The Chamber continues to believe that the tremendous economic progress Michigan has made thanks to the strong leadership of the Legislature and Governor is at risk if the roads issue is not resolved in a manner consistent with these five principles. The reported “last, best deal” reflects a compromise that, while imperfect to all parties, would finally bring an end to this saga and give Michigan motorists and businesses the transportation infrastructure they deserve.

Action should be taken immediately to pass this proposal. It is past time for voters to see whether their elected representatives are interested in solving the most vexing and persistent issue facing our state.

The Chamber recognizes that the commitment of $400 million in General Fund appropriation is not without its risks; Michigan’s citizens and businesses recognize that the state must fund priorities that sustain our economic growth, and this is likely to have a cost in future years. The state must prepare to fund Healthy Michigan, make higher education attainable for its residents, and invest in economic development programs that take advantage of Michigan’s improving business climate.

This commitment of $400 million from the General Fund combined with $800 million in new revenue will provide an adequate pathway to being the long process of bringing Michigan’s roads and bridges to working, safe and sustainable condition. Further dedication of the General Fund beyond the $400 million, however, would be short-sighted and run counter to Michigan’s best interests.

Michigan’s residents and business community should not wait any longer to have a transportation system worthy of a state on the rise. The failure to act decisively has already cost Michigan motorists four construction seasons since Governor Snyder first called on the Legislature to act. Increasingly, citizens from all walks of life along with business owners and leaders see the Legislature’s inability to find common ground on this issue as a failure of leadership. Your prompt action will help repair not only our critical infrastructure, but Michigan’s reputation for good government leadership that you have worked so hard to build over the past few years.


Sandy K. Baruah

President & Chief Executive Officer

Brad Williams

Vice President, Government Relations

cc: Governor Rick Snyder
Members, Michigan Legislature
Chair, Detroit Regional Chamber
Vice Chair, Detroit Regional Chamber

This Small Shop in the Big City Will Change the Way You Think about Detroit. An Infusion of Functional Art. First Class Fashion. And Friendly Service.

Detroit October 21, 2015     The ArtLoft is for style setters. Trend spotters. Gift getters. An urban oasis with wall-to-wall, top-to-bottom internationally acclaimed home accessories, art objects, jewelry and fashions, all personally curated by Rachael Adadevoh-Woods.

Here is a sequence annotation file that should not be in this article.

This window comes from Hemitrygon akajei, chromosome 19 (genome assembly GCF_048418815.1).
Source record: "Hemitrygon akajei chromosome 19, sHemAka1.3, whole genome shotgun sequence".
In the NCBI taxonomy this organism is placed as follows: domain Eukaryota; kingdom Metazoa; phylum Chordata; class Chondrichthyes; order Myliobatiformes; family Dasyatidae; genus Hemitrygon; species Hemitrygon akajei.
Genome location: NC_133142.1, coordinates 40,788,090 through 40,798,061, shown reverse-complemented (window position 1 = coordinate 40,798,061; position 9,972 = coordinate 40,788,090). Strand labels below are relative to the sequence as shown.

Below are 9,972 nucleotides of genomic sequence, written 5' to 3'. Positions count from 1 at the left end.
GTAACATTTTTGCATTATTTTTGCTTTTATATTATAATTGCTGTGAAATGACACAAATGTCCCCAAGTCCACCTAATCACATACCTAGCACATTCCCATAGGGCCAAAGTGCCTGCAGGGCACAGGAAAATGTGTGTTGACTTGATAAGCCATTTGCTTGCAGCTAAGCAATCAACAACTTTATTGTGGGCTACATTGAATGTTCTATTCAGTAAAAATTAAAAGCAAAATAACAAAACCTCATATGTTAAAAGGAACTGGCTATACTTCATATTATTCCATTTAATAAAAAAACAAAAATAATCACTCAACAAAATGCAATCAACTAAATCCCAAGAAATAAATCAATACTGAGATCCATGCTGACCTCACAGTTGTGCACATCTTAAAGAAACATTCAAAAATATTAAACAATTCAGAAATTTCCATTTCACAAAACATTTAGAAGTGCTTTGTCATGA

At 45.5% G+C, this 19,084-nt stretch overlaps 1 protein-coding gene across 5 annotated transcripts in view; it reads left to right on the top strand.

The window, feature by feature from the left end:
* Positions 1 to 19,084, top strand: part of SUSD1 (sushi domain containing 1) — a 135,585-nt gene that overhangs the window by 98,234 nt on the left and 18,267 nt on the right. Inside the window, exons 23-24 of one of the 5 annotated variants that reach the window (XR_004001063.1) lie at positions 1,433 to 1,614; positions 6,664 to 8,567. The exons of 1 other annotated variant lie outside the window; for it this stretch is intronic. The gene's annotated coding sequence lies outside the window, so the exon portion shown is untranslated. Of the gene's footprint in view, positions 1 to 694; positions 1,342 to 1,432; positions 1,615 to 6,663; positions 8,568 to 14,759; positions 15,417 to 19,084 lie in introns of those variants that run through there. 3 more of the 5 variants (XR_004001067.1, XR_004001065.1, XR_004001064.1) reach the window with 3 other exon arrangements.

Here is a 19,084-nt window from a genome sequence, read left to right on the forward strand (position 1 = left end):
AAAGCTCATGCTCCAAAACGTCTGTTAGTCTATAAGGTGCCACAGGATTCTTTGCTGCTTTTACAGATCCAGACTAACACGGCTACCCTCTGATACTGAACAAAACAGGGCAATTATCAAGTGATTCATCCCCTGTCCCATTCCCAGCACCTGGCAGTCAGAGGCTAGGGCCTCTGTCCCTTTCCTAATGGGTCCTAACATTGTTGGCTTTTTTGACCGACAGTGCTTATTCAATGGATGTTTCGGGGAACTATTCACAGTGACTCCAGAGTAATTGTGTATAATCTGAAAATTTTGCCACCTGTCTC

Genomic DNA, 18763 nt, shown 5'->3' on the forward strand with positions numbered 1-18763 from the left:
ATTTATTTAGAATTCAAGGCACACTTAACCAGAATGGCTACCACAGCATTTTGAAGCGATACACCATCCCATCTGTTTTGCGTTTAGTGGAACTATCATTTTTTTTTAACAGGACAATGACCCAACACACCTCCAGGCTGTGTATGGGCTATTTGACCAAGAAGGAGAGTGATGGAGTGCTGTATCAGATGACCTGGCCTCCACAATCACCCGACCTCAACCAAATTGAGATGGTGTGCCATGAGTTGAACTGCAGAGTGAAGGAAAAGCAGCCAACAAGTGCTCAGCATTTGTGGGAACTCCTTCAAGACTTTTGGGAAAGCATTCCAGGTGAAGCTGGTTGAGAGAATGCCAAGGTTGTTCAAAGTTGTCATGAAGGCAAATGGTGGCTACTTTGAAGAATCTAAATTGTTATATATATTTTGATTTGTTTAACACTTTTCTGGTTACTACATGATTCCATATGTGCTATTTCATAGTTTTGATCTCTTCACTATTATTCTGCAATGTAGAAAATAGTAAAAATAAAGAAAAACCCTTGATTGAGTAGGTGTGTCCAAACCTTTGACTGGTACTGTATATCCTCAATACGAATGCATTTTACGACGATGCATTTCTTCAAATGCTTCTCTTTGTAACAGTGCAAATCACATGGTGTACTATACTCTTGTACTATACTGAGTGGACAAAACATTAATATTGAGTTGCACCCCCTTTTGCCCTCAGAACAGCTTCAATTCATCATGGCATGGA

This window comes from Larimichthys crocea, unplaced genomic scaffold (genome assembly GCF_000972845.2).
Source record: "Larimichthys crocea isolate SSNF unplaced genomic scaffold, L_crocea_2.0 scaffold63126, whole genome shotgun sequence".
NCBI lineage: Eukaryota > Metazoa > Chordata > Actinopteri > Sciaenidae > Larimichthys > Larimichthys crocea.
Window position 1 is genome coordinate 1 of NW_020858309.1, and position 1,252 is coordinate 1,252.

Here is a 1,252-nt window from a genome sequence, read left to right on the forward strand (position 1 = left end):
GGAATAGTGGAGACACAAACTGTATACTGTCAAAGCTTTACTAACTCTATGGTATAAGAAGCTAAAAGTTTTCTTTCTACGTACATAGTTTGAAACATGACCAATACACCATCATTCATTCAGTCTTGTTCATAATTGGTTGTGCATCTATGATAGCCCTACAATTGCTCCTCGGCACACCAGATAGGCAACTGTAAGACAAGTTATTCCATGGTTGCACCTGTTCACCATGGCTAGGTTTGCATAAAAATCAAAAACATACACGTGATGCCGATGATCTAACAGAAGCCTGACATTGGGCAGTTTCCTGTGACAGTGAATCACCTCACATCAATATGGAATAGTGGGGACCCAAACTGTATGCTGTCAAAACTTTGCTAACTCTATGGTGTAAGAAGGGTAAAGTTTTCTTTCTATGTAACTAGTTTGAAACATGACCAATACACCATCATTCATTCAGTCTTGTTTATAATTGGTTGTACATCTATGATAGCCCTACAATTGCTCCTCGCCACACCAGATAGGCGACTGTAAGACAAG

At a glance, shoppers will find fine pieces that define them, their residence, and their city. Personal and home accessories that are creative, imaginative and decidedly practical, too. A mix of global, domestic and Detroit treasures.

Expect to find luxurious lines like Michael Aram, Jonathan Adler, Sid Dickens, Carrol Boyes, Janna Ugone and Pablo Designs, along with unique, statement clothing from Desigual, Sun Kim and Jason, and shoes from Sacha London and Camper. Plus one-of-a kind jewelry that ranges from classic to whimsical.

Rachael, a native of Ghana, who for 18 years has reigned over her shop in Birmingham, Michigan, says she hand-picks an eclectic mix of classic and edgy items for this unconventional Cass Avenue locale, to cater to the new breed of urban dwellers and visitors. The store is open Monday through Saturday, 11 am – 6 pm. Sundays by appointment. And the website, is fully stocked to shop afterhours, night and day.

“Our guests deserve a first class experience with a bit of city swagger,” she declares. “We gift-wrap, ship all over the country and actually forge long-term friendships. More often than not, a shopper leaves with a hug or a hand-shake!”

For a new take on Detroit street culture and a fresh personal shopping experience, visit the ArtLoft Midtown soon. It may well become your new go-to place for all things worldly, whimsical and wonderful.


Brooks Kushman Shareholder Will Moderate Panel at Managing the Trademark Asset Lifecycle Conference

SOUTHFIELD, Mich. – Brooks Kushman Shareholder Robyn Lederman will moderate a panel discussion on trademark licensing during World Trademark Review’s Managing the Trademark Asset Lifecycle conference in New York City on October 29, 2015.